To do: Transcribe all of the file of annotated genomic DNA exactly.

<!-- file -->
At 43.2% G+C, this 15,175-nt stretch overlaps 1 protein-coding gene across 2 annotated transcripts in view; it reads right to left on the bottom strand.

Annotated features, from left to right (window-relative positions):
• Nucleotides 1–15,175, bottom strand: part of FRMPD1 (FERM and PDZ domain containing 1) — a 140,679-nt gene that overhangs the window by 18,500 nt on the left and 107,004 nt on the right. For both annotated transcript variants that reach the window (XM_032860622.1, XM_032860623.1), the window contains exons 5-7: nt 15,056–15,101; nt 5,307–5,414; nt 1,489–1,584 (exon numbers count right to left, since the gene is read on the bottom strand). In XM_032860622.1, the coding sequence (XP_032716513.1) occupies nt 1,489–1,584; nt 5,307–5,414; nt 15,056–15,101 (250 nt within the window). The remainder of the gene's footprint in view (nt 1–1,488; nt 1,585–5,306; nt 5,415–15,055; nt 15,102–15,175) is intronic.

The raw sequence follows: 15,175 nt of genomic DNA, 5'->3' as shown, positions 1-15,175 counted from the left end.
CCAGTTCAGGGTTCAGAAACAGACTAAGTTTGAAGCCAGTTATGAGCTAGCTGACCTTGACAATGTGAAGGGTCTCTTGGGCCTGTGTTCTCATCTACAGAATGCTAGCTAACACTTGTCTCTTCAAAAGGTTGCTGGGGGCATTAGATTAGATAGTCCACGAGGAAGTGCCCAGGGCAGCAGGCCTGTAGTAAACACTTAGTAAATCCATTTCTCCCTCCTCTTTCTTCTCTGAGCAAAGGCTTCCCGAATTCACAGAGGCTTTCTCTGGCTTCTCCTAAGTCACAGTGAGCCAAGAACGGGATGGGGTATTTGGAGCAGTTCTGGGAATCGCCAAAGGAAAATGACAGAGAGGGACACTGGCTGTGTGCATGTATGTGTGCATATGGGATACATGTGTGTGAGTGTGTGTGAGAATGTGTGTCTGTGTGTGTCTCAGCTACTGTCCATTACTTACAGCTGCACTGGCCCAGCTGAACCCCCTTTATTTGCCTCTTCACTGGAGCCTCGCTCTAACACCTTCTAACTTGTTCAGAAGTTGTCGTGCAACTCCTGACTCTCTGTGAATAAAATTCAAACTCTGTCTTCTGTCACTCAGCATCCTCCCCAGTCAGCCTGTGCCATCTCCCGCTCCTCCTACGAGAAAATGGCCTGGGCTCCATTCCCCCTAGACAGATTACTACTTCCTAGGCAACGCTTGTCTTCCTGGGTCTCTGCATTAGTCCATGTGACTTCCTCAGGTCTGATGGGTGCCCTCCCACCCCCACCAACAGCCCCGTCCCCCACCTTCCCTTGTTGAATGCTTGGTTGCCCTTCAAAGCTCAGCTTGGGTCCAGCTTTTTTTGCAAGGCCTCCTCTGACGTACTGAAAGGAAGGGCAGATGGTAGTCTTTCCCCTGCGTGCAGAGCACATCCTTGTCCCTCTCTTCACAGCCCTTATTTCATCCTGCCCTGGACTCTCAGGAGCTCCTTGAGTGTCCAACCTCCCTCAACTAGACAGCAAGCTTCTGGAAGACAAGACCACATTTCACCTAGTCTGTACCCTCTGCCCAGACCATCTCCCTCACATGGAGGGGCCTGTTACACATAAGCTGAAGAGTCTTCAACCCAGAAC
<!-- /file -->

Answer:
At 43.2% G+C, this 15,175-nt stretch overlaps 1 protein-coding gene across 2 annotated transcripts in view; it reads right to left on the bottom strand.

Annotated features, from left to right (window-relative positions):
• Nucleotides 1–15,175, bottom strand: part of FRMPD1 (FERM and PDZ domain containing 1) — a 140,679-nt gene that overhangs the window by 18,500 nt on the left and 107,004 nt on the right. For both annotated transcript variants that reach the window (XM_032860622.1, XM_032860623.1), the window contains exons 5-7: nt 15,056–15,101; nt 5,307–5,414; nt 1,489–1,584 (exon numbers count right to left, since the gene is read on the bottom strand). In XM_032860622.1, the coding sequence (XP_032716513.1) occupies nt 1,489–1,584; nt 5,307–5,414; nt 15,056–15,101 (250 nt within the window). The remainder of the gene's footprint in view (nt 1–1,488; nt 1,585–5,306; nt 5,415–15,055; nt 15,102–15,175) is intronic.

The raw sequence follows: 15,175 nt of genomic DNA, 5'->3' as shown, positions 1-15,175 counted from the left end.
CCAGTTCAGGGTTCAGAAACAGACTAAGTTTGAAGCCAGTTATGAGCTAGCTGACCTTGACAATGTGAAGGGTCTCTTGGGCCTGTGTTCTCATCTACAGAATGCTAGCTAACACTTGTCTCTTCAAAAGGTTGCTGGGGGCATTAGATTAGATAGTCCACGAGGAAGTGCCCAGGGCAGCAGGCCTGTAGTAAACACTTAGTAAATCCATTTCTCCCTCCTCTTTCTTCTCTGAGCAAAGGCTTCCCGAATTCACAGAGGCTTTCTCTGGCTTCTCCTAAGTCACAGTGAGCCAAGAACGGGATGGGGTATTTGGAGCAGTTCTGGGAATCGCCAAAGGAAAATGACAGAGAGGGACACTGGCTGTGTGCATGTATGTGTGCATATGGGATACATGTGTGTGAGTGTGTGTGAGAATGTGTGTCTGTGTGTGTCTCAGCTACTGTCCATTACTTACAGCTGCACTGGCCCAGCTGAACCCCCTTTATTTGCCTCTTCACTGGAGCCTCGCTCTAACACCTTCTAACTTGTTCAGAAGTTGTCGTGCAACTCCTGACTCTCTGTGAATAAAATTCAAACTCTGTCTTCTGTCACTCAGCATCCTCCCCAGTCAGCCTGTGCCATCTCCCGCTCCTCCTACGAGAAAATGGCCTGGGCTCCATTCCCCCTAGACAGATTACTACTTCCTAGGCAACGCTTGTCTTCCTGGGTCTCTGCATTAGTCCATGTGACTTCCTCAGGTCTGATGGGTGCCCTCCCACCCCCACCAACAGCCCCGTCCCCCACCTTCCCTTGTTGAATGCTTGGTTGCCCTTCAAAGCTCAGCTTGGGTCCAGCTTTTTTTGCAAGGCCTCCTCTGACGTACTGAAAGGAAGGGCAGATGGTAGTCTTTCCCCTGCGTGCAGAGCACATCCTTGTCCCTCTCTTCACAGCCCTTATTTCATCCTGCCCTGGACTCTCAGGAGCTCCTTGAGTGTCCAACCTCCCTCAACTAGACAGCAAGCTTCTGGAAGACAAGACCACATTTCACCTAGTCTGTACCCTCTGCCCAGACCATCTCCCTCACATGGAGGGGCCTGTTACACATAAGCTGAAGAGTCTTCAACCCAGAAC